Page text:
CHAPTER SEVENTEENPolitical Organizations

Until 1974, there were no rules as to whether political campaign committees and similar organizations were appropriate subjects of taxation. This absence of tax exposure resulted from the belief that virtually all of the receipts of political organizations were in the form of gifts and that, consequently, these organizations would not have taxable income.1

For many years, the IRS either failed or refused to assert tax liability against political campaign committees.2 In 1974, however, the IRS ruled that an unincorporated campaign committee was not exempt from federal income taxation and must file tax returns, showing, as elements of gross income, items such as interest, dividends, and net gains from the sale of securities and related deductions (although contributions to the organization remained nontaxable).3 This ruling was superseded by the enactment in 1974 of a tax law provision on the point4 and related rules (including a per donee gift tax exclusion).5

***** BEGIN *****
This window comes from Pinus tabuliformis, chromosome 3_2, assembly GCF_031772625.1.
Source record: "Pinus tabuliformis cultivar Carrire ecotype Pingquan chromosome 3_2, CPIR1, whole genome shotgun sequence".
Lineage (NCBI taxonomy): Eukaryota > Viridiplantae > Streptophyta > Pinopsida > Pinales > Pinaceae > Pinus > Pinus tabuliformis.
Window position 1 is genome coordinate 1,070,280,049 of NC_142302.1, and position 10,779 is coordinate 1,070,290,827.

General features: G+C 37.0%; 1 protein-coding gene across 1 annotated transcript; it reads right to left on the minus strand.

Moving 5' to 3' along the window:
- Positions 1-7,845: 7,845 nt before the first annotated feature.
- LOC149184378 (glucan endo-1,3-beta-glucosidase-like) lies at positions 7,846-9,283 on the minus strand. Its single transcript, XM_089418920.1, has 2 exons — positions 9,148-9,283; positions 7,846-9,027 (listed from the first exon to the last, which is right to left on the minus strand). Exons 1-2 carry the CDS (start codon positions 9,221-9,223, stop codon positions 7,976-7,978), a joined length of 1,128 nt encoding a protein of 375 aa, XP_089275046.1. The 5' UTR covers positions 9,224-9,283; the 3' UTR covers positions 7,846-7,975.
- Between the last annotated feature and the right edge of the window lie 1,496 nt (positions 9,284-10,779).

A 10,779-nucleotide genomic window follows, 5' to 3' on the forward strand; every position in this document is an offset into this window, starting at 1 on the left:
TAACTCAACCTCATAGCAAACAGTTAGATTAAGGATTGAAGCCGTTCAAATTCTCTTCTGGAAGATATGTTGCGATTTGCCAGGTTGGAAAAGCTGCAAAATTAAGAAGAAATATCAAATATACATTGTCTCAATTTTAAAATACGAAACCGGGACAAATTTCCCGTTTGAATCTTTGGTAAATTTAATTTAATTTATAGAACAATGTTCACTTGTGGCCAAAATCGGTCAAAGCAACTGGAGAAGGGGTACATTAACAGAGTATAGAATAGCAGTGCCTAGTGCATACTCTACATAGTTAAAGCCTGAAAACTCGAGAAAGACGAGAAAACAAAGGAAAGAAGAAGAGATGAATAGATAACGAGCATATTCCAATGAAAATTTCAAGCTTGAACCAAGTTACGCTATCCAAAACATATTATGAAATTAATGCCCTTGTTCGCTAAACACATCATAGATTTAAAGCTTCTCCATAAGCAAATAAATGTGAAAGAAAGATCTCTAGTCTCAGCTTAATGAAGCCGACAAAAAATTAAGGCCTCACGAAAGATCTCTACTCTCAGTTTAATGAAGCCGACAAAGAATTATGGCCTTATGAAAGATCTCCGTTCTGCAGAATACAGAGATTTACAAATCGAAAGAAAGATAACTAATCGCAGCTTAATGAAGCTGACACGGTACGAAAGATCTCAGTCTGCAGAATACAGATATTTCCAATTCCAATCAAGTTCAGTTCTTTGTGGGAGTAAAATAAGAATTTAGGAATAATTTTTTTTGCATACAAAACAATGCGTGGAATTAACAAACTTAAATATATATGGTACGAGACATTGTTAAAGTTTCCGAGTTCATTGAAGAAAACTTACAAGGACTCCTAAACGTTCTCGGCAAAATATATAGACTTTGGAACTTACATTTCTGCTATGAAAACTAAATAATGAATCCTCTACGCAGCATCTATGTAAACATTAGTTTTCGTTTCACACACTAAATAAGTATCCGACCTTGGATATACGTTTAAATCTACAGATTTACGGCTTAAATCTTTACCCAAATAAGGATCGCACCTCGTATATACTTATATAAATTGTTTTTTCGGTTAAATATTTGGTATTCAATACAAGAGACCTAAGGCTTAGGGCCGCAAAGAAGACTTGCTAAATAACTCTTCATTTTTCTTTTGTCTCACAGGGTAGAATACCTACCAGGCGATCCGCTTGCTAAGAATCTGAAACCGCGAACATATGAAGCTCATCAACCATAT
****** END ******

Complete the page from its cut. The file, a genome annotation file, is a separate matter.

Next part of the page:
Nonetheless, even after its 1974 ruling, the IRS continued to uphold the per donee gift tax exclusion for separate ...

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